The move follows the firm’s success with Open London,the official London 2012 guide to the city’s highlights from an accessibility perspective.

Toya also shared that Time Out Tokyo will partner with the Nikkei to release a publication about Tokyo called Multiculturalism, in August.

Attracting international audiences

Related to promoting tourism for all are efforts to use Japan’s sporting events to stimulate long-term growth in long-haul markets. Rugby World Cup host cities nationwide report that tournament coverage will showcase their tourist spots and visiting inbound fans will become influencers when they return home.

BCCJ member the City of Yokohama hopes its hosting of the RWC final will increase awareness overseas of its extensive sport and leisure facilities. Officials are also working on attracting some of the 400,000 expected attendees of the RWC to Yokohama for non-match days, to enjoy the city’s food, culture, shopping and night views.

According to Hiromi Suda, Yokohama promotion division manager at the Yokohama City Culture and Tourism Department, the main target markets are the UK and Australia. As theses audiences have different needs to domestic visitors, Yokohama has partnered with London-headquartered video ad tech firm Unruly to uncover which attractions might appeal.

By analysing emotional responses to video among global audiences, Unruly helped produce the city’s promotional video “Inspire your Soul; Find your Yokohama” with Brits and Aussies in mind. For example, a preview to 500 British people showed Cool Japan and Pokemon particularly resonated, so these images were given more prominence in the final cut.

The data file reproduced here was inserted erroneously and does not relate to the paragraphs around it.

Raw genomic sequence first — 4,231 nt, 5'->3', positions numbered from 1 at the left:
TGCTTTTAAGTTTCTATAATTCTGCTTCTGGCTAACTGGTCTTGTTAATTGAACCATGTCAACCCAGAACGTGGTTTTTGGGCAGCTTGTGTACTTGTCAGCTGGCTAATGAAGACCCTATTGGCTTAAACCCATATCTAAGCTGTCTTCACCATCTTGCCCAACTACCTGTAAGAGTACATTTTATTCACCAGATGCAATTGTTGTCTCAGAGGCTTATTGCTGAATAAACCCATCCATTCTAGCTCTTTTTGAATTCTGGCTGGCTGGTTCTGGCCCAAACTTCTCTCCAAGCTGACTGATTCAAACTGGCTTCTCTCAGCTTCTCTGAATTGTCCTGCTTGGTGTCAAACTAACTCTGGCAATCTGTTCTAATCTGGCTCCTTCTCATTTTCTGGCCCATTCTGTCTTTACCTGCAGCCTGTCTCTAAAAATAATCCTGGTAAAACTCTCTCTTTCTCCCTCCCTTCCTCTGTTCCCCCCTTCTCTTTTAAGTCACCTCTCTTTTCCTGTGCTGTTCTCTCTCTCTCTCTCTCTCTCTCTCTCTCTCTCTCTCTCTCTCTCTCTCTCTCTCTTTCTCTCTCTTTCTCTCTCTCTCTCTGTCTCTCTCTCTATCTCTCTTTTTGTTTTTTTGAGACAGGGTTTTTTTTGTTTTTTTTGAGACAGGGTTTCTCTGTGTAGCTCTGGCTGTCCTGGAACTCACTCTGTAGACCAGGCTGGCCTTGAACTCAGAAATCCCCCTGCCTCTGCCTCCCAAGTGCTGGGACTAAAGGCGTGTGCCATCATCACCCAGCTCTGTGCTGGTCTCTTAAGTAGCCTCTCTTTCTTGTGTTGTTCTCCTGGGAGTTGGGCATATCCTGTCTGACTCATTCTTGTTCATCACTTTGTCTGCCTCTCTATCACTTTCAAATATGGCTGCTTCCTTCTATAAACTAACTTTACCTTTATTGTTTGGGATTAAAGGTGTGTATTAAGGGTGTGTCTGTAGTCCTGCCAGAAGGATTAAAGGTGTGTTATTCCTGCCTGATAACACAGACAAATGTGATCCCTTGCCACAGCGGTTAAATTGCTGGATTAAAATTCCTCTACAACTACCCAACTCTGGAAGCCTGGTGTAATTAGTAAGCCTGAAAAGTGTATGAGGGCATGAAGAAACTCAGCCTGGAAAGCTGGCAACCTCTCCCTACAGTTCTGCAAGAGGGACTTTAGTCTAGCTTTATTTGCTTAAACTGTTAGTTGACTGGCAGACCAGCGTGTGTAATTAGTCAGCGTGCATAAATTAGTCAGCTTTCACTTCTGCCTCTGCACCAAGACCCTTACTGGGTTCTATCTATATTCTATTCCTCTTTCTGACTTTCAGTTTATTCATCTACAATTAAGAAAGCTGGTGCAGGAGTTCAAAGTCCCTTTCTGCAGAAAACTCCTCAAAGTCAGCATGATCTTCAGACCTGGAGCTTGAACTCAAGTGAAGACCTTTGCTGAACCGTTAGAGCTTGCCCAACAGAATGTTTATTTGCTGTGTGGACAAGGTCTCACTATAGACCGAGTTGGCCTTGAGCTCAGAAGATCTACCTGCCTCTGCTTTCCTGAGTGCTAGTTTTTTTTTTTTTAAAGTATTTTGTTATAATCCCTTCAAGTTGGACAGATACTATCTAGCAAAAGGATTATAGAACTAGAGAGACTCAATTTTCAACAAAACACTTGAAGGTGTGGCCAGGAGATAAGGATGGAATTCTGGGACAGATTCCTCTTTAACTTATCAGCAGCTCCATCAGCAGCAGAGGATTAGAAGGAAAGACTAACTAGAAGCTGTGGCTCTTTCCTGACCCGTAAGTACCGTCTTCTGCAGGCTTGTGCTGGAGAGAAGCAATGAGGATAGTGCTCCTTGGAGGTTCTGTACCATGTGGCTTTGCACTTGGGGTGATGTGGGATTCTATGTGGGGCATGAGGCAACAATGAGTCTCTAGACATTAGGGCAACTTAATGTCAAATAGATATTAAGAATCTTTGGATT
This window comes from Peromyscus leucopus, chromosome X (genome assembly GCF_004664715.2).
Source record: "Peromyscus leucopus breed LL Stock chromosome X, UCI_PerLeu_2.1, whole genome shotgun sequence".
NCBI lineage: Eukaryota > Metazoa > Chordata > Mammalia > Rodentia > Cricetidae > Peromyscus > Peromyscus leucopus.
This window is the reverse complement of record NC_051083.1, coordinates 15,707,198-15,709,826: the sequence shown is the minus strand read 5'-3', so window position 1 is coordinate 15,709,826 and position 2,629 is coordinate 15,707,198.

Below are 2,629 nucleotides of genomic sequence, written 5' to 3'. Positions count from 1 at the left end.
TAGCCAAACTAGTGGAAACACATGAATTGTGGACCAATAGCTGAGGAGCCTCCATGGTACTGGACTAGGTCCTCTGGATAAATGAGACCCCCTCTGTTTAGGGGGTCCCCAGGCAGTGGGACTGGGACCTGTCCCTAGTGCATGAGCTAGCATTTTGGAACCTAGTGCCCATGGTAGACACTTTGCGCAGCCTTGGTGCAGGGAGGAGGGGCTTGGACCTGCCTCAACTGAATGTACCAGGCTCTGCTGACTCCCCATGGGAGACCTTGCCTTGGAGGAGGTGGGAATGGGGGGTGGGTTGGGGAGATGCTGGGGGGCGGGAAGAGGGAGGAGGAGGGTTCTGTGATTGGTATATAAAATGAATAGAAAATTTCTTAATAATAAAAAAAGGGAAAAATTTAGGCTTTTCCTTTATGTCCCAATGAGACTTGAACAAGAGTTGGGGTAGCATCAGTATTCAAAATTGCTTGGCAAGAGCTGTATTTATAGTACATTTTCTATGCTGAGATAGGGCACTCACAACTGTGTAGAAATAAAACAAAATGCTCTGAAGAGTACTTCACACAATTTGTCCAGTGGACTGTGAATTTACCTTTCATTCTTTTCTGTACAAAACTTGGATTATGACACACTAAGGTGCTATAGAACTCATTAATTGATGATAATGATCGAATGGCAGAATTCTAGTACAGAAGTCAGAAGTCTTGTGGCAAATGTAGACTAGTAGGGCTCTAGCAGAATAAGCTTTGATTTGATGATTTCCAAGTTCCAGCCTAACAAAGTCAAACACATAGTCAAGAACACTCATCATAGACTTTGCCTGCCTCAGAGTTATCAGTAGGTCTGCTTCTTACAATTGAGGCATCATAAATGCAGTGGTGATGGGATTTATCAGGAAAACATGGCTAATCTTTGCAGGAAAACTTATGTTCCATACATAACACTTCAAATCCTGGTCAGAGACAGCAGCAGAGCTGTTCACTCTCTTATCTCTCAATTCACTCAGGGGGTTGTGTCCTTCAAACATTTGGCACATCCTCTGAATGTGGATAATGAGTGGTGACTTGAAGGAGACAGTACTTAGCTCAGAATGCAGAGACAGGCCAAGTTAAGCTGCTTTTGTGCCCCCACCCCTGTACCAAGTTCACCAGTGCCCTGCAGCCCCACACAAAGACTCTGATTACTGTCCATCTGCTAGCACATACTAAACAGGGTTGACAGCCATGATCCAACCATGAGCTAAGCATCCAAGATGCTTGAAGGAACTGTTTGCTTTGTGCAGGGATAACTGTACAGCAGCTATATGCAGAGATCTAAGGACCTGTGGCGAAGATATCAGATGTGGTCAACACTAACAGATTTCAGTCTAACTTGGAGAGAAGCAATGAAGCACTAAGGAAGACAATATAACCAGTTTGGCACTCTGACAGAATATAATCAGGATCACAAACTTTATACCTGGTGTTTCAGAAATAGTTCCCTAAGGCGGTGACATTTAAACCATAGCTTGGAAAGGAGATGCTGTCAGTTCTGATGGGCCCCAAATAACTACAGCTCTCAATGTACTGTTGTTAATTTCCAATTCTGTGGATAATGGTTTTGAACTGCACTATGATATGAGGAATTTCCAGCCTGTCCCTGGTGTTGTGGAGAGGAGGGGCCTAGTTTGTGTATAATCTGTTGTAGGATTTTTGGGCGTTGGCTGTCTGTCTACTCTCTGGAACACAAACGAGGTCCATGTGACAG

Phil Townend, COO of APAC for Unruly, said this “scientific approach” to video offers less risk and boosts sales conversation rates, particularly for global activity.

For the RWC, videos that have the greatest impact will feature the themes of pride, inspiration, warmth, drive and happiness, he shared. In terms of nationality, Japanese audiences favour stylish, team-focused content while British audiences appreciate practical content and perspectives of individuals such as the captain.

Inclusive sports marketing

Attendees also heard from Grim Narita, gold medallist at the 2018 Pyeong Chang Winter Paralympics. Like his older siblings, he competed in the Olympics until a sporting injury left him with a partially paralysed leg.

Before his injury, Narita admitted that he thought parasport was “at a lower level” than sport but competing in the Paralympics revolutionised his thinking.

He said the Paralympics shows the power of sport to drive, inspire and unite people and called for work to increase awareness and appreciation of the Paralympics

“Paralympians could compete in the Olympics. Their capability and skill are so high; it’s just their speed is slower, and they have some limitations,” he said. “The Olympic and the Paralympic medal value is the same, but the media and sponsors—with their actions—determine the Olympics medal to be of higher value.”

Narita called on businesses and individuals to help communicate the value and importance of the Tokyo 2020 Paralympic Games by increasing the audience size, boosting branding and communicating its wider contribution to society.

Produced by Sterling Content for the BCCJ